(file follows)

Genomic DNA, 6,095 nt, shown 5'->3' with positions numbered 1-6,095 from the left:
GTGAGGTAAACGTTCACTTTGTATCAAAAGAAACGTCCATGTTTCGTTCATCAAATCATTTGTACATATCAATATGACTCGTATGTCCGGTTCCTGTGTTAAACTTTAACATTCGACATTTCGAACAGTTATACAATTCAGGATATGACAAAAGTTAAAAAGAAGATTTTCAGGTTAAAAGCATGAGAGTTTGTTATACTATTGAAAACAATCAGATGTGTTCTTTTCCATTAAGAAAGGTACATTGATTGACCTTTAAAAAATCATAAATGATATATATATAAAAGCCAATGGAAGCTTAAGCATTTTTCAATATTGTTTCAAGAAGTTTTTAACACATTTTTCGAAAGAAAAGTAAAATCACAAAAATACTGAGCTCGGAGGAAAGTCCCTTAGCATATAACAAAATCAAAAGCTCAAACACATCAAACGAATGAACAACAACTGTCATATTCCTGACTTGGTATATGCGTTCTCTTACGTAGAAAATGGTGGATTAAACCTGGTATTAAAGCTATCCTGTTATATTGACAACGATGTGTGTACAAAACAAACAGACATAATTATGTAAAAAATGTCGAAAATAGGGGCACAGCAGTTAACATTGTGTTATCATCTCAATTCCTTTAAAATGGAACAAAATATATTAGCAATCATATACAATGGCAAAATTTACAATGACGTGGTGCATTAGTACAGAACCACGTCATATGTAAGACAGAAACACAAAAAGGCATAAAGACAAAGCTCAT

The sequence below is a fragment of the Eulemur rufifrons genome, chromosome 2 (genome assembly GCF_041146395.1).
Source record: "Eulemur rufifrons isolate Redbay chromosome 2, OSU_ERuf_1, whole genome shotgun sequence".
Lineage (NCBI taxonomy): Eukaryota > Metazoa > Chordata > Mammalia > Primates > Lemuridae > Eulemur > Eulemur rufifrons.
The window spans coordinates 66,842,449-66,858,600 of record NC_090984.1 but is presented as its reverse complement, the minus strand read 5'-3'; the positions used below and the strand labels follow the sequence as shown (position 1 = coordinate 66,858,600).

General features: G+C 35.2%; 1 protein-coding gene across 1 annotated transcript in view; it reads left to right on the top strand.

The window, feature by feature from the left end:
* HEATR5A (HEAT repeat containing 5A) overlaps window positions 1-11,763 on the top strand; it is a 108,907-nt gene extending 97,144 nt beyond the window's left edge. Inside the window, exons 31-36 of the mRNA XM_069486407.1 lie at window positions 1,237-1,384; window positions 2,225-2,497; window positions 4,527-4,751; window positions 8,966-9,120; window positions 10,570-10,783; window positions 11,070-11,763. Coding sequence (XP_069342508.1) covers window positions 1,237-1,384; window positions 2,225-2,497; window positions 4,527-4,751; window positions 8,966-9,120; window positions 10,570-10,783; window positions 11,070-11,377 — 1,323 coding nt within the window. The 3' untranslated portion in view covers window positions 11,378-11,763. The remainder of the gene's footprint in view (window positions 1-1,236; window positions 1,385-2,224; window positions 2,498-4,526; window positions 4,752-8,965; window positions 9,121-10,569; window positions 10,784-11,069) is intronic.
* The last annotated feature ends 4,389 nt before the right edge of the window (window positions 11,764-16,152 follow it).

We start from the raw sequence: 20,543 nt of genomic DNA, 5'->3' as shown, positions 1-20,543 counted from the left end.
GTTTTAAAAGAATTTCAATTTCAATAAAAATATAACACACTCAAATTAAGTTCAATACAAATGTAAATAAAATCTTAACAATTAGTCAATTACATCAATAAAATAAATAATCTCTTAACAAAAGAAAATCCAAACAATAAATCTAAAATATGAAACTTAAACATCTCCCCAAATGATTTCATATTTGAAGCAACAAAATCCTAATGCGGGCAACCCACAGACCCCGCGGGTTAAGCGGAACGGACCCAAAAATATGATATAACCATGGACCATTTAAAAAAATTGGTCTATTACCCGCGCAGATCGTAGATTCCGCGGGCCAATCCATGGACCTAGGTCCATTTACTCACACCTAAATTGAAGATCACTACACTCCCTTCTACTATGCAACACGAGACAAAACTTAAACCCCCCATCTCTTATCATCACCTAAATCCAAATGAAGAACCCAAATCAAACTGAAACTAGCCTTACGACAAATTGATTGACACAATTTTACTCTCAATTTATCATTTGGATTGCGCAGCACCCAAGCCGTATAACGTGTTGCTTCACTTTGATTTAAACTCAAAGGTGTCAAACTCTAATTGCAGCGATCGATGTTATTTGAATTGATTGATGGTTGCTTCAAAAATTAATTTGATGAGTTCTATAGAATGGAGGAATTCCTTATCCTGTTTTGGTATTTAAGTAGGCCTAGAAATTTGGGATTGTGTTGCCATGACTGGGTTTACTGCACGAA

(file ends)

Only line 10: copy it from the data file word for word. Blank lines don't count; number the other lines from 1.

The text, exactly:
* The last annotated feature ends 4,389 nt before the right edge of the window (window positions 11,764-16,152 follow it).